Air quality in southwestern Pennsylvania is improving significantly, but not as fast as it is in many other parts of the nation, according to the latest American Lung Association annual report.
The Lung Association's State of the Air 2012 report, released this morning, again ranks the eight-county Pittsburgh-New Castle metropolitan area among the 25 most polluted regions in the U.S. for ozone and fine airborne particle pollution.
But the region's daily particle pollution levels for the three-years 2008 through 2010 improved enough to drop its ranking from third-worst last year to sixth-worst. Annual particle pollution levels in the region also declined, but because other metro areas registered bigger improvements, the Pittsburgh metro area is ranked sixth-worst this year. It ranked seventh last year.
Despite improvements in emissions of ozone and ozone producing pollution, the region's ranking also worsened from 24th worst to 20th.
Kevin Stewart, Lung Association Mid-Atlantic director of environmental health, said power plant controls, cleaner cars, diesel engine replacement upgrades and tighter solvent controls have improved air quality in metropolitan areas across the country, including Pittsburgh.
According to the Lung Association's 13th annual report, major reductions in ozone pollution were seen in 18 of the 25 most polluted cities in the U.S.
All but one Pittsburgh metro area county -- Westmoreland -- showed reductions in the number of bad air days because of ozone and daily airborne particle pollution, and Beaver County became the first to earn a "B" grade for daily fine particle pollution after reporting just one unhealthy air day for that pollutant over the three years covered by the report.
Guillermo Cole, an Allegheny County Health Department spokesman, said the report is another indication that the county is making strides toward meeting federal air quality standards.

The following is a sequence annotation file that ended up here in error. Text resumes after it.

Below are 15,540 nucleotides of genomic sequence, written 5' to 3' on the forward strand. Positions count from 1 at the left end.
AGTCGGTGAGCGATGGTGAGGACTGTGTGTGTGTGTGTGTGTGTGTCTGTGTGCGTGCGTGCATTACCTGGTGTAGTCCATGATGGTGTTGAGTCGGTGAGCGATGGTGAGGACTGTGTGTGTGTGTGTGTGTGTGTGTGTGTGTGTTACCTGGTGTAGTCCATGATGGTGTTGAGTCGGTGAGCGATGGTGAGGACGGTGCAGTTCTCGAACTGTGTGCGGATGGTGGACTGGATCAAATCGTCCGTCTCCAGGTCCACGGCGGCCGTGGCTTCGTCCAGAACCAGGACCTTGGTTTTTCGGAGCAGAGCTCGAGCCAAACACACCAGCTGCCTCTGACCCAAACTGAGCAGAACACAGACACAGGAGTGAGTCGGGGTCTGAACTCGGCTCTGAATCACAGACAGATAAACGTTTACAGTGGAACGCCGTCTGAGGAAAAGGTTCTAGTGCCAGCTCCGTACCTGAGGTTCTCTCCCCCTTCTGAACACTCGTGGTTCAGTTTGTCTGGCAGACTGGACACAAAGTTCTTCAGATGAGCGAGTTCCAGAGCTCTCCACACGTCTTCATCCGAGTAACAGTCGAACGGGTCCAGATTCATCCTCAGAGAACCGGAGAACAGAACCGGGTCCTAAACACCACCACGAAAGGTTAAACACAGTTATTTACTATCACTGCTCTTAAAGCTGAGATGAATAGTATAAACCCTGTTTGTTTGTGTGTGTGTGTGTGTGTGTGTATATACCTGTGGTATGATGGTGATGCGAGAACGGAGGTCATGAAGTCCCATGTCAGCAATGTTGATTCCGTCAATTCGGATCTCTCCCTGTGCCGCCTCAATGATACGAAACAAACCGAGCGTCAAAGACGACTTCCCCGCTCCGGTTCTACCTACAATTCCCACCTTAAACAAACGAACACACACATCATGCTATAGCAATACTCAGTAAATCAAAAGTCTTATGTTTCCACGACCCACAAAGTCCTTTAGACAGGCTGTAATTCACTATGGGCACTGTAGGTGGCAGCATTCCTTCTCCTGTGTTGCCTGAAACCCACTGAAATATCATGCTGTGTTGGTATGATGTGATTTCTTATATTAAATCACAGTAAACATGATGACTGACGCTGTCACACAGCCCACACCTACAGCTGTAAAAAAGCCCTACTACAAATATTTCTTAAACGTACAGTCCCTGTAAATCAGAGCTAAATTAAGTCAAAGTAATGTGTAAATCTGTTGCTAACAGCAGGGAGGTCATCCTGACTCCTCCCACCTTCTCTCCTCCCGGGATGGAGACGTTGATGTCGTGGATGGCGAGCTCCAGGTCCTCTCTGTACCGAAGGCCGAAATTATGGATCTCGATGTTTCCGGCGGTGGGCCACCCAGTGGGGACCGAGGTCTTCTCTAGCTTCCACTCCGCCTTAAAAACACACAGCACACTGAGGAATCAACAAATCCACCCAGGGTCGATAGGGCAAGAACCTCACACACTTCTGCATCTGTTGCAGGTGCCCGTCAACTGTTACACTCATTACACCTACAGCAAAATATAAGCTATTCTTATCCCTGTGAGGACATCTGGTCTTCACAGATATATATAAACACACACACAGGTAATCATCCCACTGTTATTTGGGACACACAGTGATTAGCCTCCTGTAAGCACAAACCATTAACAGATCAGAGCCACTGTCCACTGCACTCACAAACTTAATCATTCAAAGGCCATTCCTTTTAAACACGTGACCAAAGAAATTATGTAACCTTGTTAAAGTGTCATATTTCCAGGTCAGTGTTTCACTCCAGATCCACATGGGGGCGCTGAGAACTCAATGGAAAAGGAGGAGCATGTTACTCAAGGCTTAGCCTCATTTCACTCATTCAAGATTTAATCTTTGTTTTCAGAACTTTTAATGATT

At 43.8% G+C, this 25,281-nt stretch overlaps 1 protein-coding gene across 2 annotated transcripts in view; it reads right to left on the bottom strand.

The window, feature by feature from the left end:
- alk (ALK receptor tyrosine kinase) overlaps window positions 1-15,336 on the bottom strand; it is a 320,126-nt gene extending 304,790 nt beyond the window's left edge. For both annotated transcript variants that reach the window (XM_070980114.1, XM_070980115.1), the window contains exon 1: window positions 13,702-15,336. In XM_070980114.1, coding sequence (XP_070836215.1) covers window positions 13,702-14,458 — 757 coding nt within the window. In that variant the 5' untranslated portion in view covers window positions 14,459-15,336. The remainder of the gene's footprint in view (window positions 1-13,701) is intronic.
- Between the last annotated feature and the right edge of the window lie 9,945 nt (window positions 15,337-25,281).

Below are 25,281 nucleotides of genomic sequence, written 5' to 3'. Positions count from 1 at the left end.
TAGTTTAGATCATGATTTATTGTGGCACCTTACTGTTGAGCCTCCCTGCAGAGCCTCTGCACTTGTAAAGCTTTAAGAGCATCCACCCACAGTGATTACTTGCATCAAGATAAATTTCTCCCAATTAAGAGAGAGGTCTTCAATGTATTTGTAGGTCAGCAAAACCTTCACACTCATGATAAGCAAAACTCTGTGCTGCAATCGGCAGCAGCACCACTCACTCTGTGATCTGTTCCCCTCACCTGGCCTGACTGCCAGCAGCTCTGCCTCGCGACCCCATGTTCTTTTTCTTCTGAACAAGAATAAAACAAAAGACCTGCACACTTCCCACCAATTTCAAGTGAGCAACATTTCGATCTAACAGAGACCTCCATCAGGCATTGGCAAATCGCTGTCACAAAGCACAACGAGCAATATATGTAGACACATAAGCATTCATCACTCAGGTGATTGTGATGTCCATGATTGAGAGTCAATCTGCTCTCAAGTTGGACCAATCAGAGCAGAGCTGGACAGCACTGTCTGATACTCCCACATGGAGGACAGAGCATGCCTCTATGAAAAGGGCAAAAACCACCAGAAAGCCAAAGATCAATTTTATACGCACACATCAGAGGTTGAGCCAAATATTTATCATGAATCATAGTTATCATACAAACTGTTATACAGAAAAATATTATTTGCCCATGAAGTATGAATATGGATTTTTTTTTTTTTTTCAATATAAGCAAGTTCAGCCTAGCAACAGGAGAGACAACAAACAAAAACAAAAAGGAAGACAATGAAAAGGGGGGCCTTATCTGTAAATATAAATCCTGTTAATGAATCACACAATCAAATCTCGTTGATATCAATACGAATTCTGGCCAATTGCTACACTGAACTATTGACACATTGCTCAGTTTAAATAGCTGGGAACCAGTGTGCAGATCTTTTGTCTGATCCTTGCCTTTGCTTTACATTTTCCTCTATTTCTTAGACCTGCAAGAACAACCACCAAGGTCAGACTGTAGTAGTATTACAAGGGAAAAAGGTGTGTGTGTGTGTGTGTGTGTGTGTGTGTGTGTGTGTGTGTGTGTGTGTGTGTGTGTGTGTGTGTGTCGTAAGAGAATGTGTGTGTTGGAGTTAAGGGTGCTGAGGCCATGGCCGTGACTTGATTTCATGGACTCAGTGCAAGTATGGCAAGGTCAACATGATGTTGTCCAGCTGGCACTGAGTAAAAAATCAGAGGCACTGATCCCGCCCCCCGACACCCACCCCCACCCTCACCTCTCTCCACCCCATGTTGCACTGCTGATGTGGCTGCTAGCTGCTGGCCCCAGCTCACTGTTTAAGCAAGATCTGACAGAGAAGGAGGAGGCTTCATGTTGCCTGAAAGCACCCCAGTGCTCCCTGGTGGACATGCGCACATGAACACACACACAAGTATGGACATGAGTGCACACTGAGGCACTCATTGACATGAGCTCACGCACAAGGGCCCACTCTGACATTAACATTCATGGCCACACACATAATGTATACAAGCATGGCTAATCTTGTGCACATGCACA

"We know air quality was a lot better in 2011, and we are expecting further and continuing improvements as a result of work on coke batteries and ultra-low emission quench towers at the [U.S. Steel Corp.'s] Clairton Coke Works," Mr. Cole said.
The report shows that the nation is making steady progress in cutting dangerous pollution from the air under the Clean Air Act, said Deborah Brown, president and chief executive officer of the American Lung Association of the Mid-Atlantic. While the reductions are notable, she said, "millions of people, including residents of the Pittsburgh metro area," are still breathing unhealthy levels of air pollution.
According to the Lung Association, 127 million, or 40 percent of the people in the U.S., live in areas where air pollution continues to threaten their health and put them at risk from elevated levels of asthma, heart attacks, strokes, emergency-room visits and premature death.
Don Hopey: firstname.lastname@example.org or 412-263-1983. First Published April 25, 2012 5:00 AM